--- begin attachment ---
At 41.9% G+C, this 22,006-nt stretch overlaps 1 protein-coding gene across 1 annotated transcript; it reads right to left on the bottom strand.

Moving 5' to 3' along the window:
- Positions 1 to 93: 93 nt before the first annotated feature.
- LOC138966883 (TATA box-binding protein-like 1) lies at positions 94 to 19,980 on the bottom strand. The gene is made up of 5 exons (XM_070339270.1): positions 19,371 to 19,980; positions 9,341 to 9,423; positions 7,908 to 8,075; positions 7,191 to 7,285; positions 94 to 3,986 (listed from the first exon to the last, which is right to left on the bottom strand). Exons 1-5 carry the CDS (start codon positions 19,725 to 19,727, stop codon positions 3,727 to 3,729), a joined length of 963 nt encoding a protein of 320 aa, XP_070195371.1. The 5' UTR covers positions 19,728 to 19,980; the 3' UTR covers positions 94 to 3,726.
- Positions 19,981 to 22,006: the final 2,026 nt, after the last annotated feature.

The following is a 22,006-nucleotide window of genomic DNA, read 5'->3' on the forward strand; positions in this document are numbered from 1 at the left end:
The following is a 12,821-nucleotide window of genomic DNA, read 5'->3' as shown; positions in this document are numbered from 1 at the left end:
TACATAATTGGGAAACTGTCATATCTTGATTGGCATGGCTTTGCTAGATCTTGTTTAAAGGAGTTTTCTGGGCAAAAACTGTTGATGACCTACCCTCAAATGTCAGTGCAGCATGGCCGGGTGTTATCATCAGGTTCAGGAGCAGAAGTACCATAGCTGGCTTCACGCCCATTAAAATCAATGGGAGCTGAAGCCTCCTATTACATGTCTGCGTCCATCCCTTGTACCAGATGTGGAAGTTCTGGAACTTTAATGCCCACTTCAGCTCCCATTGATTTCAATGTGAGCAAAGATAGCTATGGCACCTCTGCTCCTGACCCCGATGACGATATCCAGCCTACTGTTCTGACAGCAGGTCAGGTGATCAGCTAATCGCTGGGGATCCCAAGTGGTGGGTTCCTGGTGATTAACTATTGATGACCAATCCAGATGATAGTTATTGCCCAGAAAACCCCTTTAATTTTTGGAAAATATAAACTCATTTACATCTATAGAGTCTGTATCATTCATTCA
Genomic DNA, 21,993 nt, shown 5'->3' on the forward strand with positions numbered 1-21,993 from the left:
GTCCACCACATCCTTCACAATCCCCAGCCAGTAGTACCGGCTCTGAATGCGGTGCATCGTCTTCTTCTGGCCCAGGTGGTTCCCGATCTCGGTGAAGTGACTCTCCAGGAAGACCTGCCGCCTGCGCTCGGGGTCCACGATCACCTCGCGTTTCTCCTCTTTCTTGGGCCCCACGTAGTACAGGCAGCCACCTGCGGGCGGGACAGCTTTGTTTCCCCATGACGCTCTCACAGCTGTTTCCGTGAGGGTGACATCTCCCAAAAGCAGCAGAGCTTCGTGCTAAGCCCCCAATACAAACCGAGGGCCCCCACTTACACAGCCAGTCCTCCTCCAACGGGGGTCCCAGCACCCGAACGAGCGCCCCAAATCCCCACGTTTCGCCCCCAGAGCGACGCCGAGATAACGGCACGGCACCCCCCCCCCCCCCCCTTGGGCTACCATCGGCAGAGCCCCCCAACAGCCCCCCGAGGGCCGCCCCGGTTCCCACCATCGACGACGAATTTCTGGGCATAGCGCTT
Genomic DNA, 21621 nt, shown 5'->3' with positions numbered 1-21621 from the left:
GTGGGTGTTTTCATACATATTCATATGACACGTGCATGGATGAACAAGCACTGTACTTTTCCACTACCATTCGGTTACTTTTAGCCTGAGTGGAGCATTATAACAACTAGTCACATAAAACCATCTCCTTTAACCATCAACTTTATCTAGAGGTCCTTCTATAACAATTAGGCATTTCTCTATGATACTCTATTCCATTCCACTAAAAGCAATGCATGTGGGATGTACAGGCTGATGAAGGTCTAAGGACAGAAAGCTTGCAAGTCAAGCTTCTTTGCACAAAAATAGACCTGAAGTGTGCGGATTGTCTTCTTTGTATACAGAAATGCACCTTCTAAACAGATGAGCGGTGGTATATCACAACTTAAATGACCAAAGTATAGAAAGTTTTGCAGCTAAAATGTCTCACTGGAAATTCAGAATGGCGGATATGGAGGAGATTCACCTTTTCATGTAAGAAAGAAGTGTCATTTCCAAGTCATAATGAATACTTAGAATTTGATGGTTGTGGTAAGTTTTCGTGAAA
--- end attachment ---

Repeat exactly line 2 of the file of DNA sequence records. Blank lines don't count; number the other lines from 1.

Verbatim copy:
Moving 5' to 3' along the window: